THE WORLD IN YOUR HANDS — Narrated by Sir David Attenborough, the BBC documentary series Planet Earth explores the awesome spectacle of life that we often miss in our technologically dominated world, and it has proven to be a massive hit for the British network and proven that many Westerners really do want to see beyond the paved-over strip mall environments they live in. Now you can have all six discs of the show packaged, appropriate enough, in a “sturdy, weighted globe” along with four exclusive art cards featuring some stunning images from the series. Evidently it also comes with new commentary and new bonus content. Either way, you’ll fool friends and family by wrapping this up and placing it under the tree with the usual square gifts.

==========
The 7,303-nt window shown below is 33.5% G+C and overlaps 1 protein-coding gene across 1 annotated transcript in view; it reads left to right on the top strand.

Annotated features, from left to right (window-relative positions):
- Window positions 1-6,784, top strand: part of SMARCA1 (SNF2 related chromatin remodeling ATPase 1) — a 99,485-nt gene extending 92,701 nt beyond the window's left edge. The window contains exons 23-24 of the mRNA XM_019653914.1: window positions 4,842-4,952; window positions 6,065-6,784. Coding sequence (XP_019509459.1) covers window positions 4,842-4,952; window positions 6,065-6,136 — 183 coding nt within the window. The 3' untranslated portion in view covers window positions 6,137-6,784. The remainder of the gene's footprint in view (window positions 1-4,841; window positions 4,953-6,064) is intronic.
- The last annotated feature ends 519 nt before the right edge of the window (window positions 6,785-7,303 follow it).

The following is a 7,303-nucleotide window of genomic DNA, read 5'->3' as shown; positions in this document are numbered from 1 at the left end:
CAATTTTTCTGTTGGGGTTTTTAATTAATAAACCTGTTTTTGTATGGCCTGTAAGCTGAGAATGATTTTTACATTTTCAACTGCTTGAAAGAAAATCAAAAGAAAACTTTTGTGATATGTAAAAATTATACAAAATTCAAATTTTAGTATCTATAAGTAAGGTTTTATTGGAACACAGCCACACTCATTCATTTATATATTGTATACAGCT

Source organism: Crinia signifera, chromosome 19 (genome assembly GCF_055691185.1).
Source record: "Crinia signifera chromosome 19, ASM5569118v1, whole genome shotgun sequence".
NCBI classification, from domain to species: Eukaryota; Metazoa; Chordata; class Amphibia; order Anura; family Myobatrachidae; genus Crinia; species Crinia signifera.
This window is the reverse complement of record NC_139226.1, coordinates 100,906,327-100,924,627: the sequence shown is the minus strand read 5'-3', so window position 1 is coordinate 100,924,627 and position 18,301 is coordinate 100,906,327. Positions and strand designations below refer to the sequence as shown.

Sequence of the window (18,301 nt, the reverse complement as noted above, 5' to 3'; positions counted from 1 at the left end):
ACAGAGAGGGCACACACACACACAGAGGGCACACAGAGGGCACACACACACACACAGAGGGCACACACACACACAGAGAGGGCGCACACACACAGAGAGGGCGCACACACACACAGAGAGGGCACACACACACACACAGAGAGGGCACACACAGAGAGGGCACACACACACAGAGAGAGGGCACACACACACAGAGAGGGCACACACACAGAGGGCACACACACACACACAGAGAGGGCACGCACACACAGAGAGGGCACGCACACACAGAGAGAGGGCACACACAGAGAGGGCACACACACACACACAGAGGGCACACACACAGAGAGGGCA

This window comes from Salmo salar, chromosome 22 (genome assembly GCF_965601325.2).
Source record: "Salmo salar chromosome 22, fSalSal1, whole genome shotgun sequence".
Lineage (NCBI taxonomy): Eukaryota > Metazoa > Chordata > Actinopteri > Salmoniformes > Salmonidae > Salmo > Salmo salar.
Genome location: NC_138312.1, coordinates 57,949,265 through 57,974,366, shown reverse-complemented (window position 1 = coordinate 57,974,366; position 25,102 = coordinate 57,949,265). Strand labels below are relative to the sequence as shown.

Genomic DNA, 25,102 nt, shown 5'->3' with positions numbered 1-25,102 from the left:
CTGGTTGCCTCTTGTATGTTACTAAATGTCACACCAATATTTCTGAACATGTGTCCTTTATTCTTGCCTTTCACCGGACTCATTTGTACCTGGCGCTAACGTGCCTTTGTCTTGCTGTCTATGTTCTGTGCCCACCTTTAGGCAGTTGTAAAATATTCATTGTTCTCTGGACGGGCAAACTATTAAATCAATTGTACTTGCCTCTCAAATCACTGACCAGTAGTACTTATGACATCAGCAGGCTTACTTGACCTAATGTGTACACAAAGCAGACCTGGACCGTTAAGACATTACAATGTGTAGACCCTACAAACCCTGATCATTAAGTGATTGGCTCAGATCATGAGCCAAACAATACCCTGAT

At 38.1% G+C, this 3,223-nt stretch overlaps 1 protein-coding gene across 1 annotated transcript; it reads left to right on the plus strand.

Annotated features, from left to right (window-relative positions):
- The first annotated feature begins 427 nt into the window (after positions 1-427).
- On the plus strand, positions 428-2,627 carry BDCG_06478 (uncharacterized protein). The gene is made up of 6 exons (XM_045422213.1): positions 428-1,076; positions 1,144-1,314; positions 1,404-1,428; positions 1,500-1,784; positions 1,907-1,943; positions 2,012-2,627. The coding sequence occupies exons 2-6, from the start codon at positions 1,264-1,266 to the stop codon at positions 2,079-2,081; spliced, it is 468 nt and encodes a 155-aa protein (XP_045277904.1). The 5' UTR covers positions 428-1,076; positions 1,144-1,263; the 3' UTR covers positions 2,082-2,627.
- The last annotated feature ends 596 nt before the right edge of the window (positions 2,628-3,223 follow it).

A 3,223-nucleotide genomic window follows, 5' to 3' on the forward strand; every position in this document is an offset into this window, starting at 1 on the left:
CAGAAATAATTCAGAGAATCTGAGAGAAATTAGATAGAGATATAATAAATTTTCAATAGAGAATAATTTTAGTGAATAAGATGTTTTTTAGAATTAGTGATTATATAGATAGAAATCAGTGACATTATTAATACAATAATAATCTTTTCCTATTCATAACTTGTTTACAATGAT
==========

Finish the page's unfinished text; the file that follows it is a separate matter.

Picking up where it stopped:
SUPERHERO NATION — 2011 was one of the biggest years for superhero movies, with Marvel dominating the scene via Thor, Captain America and X-Men: First Class. The first two were well-received debuts in their own right and also helped to set up next year’s highly anticipated Avengers movie. And while one might think a fifth X-Men movie would be played out, the ’60s-era prequel, imbued with some Cold War espionage, proved to be exciting and a strong portrait of Charles Xavier (Professor X) and Erik Lehnhserr (Magneto) as young men struggling to find their place in the world. DC unleashed the Green Lantern movie as well, although that one did not fare as well. The action sequences and effects gave it the requisite eye candy appeal, although the characters were not as fleshed out as they should have been. But if you’re a diehard superhero fan, you’ll check it out anyway. Same goes for the recent Captain America reissues, both the subpar 1990 theatrical version and the two underwhelming TV movies from the ’70s (one with the awesome Christopher Lee).